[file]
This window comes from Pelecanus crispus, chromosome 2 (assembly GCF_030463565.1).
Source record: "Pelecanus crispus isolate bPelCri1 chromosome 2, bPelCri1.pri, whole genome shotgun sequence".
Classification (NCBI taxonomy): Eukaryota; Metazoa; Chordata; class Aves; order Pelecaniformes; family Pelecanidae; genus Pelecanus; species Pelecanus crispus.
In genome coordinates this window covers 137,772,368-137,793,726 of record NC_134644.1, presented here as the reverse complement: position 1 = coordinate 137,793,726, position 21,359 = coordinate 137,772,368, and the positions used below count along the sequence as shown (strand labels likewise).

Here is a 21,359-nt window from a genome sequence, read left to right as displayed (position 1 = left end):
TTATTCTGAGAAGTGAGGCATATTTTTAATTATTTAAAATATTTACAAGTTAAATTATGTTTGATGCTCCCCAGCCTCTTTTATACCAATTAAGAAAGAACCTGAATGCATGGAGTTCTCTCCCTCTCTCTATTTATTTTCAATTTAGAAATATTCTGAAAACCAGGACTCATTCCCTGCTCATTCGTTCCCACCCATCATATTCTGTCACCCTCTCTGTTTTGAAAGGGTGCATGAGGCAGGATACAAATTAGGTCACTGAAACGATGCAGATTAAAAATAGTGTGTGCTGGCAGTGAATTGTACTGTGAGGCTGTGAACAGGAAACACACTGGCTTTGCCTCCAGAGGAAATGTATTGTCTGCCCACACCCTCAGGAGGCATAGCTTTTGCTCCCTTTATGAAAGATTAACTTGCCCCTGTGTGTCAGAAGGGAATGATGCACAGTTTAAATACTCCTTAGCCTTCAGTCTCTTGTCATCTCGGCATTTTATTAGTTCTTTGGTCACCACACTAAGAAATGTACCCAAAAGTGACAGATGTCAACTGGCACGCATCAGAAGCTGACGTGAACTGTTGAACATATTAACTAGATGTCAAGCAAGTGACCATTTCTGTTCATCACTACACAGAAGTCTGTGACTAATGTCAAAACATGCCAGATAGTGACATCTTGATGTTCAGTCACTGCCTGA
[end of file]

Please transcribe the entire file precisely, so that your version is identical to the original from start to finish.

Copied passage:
This window comes from Pelecanus crispus, chromosome 2 (assembly GCF_030463565.1).
Source record: "Pelecanus crispus isolate bPelCri1 chromosome 2, bPelCri1.pri, whole genome shotgun sequence".
Classification (NCBI taxonomy): Eukaryota; Metazoa; Chordata; class Aves; order Pelecaniformes; family Pelecanidae; genus Pelecanus; species Pelecanus crispus.
In genome coordinates this window covers 137,772,368-137,793,726 of record NC_134644.1, presented here as the reverse complement: position 1 = coordinate 137,793,726, position 21,359 = coordinate 137,772,368, and the positions used below count along the sequence as shown (strand labels likewise).

Here is a 21,359-nt window from a genome sequence, read left to right as displayed (position 1 = left end):
TTATTCTGAGAAGTGAGGCATATTTTTAATTATTTAAAATATTTACAAGTTAAATTATGTTTGATGCTCCCCAGCCTCTTTTATACCAATTAAGAAAGAACCTGAATGCATGGAGTTCTCTCCCTCTCTCTATTTATTTTCAATTTAGAAATATTCTGAAAACCAGGACTCATTCCCTGCTCATTCGTTCCCACCCATCATATTCTGTCACCCTCTCTGTTTTGAAAGGGTGCATGAGGCAGGATACAAATTAGGTCACTGAAACGATGCAGATTAAAAATAGTGTGTGCTGGCAGTGAATTGTACTGTGAGGCTGTGAACAGGAAACACACTGGCTTTGCCTCCAGAGGAAATGTATTGTCTGCCCACACCCTCAGGAGGCATAGCTTTTGCTCCCTTTATGAAAGATTAACTTGCCCCTGTGTGTCAGAAGGGAATGATGCACAGTTTAAATACTCCTTAGCCTTCAGTCTCTTGTCATCTCGGCATTTTATTAGTTCTTTGGTCACCACACTAAGAAATGTACCCAAAAGTGACAGATGTCAACTGGCACGCATCAGAAGCTGACGTGAACTGTTGAACATATTAACTAGATGTCAAGCAAGTGACCATTTCTGTTCATCACTACACAGAAGTCTGTGACTAATGTCAAAACATGCCAGATAGTGACATCTTGATGTTCAGTCACTGCCTGA